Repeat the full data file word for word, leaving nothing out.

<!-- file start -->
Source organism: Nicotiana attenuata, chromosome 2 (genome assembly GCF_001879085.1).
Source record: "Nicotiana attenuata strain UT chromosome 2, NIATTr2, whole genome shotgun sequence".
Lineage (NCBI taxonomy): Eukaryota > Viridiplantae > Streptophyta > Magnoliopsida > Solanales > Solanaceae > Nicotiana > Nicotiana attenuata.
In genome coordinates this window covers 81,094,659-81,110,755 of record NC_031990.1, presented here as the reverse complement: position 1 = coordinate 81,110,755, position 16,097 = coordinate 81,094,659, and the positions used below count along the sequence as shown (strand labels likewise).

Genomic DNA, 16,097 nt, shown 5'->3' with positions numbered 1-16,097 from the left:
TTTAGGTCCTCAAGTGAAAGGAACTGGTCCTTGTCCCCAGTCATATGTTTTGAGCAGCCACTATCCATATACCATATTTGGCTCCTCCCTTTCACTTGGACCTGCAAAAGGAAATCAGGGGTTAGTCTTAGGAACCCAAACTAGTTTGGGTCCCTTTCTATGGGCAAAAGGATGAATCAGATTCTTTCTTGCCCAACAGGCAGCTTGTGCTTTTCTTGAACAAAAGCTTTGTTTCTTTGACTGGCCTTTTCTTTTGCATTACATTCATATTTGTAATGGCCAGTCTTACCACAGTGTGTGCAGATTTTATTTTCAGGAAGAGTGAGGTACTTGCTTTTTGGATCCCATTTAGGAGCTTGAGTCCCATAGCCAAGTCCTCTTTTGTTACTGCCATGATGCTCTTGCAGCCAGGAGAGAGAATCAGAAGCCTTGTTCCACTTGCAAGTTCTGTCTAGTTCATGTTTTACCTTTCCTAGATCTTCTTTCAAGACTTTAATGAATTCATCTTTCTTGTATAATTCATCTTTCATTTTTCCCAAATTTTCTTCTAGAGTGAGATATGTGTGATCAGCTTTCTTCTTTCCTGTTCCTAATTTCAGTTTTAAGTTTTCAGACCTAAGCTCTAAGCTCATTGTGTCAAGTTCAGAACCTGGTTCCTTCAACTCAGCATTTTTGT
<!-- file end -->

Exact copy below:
Source organism: Nicotiana attenuata, chromosome 2 (genome assembly GCF_001879085.1).
Source record: "Nicotiana attenuata strain UT chromosome 2, NIATTr2, whole genome shotgun sequence".
Lineage (NCBI taxonomy): Eukaryota > Viridiplantae > Streptophyta > Magnoliopsida > Solanales > Solanaceae > Nicotiana > Nicotiana attenuata.
In genome coordinates this window covers 81,094,659-81,110,755 of record NC_031990.1, presented here as the reverse complement: position 1 = coordinate 81,110,755, position 16,097 = coordinate 81,094,659, and the positions used below count along the sequence as shown (strand labels likewise).

Genomic DNA, 16,097 nt, shown 5'->3' with positions numbered 1-16,097 from the left:
TTTAGGTCCTCAAGTGAAAGGAACTGGTCCTTGTCCCCAGTCATATGTTTTGAGCAGCCACTATCCATATACCATATTTGGCTCCTCCCTTTCACTTGGACCTGCAAAAGGAAATCAGGGGTTAGTCTTAGGAACCCAAACTAGTTTGGGTCCCTTTCTATGGGCAAAAGGATGAATCAGATTCTTTCTTGCCCAACAGGCAGCTTGTGCTTTTCTTGAACAAAAGCTTTGTTTCTTTGACTGGCCTTTTCTTTTGCATTACATTCATATTTGTAATGGCCAGTCTTACCACAGTGTGTGCAGATTTTATTTTCAGGAAGAGTGAGGTACTTGCTTTTTGGATCCCATTTAGGAGCTTGAGTCCCATAGCCAAGTCCTCTTTTGTTACTGCCATGATGCTCTTGCAGCCAGGAGAGAGAATCAGAAGCCTTGTTCCACTTGCAAGTTCTGTCTAGTTCATGTTTTACCTTTCCTAGATCTTCTTTCAAGACTTTAATGAATTCATCTTTCTTGTATAATTCATCTTTCATTTTTCCCAAATTTTCTTCTAGAGTGAGATATGTGTGATCAGCTTTCTTCTTTCCTGTTCCTAATTTCAGTTTTAAGTTTTCAGACCTAAGCTCTAAGCTCATTGTGTCAAGTTCAGAACCTGGTTCCTTCAACTCAGCATTTTTGT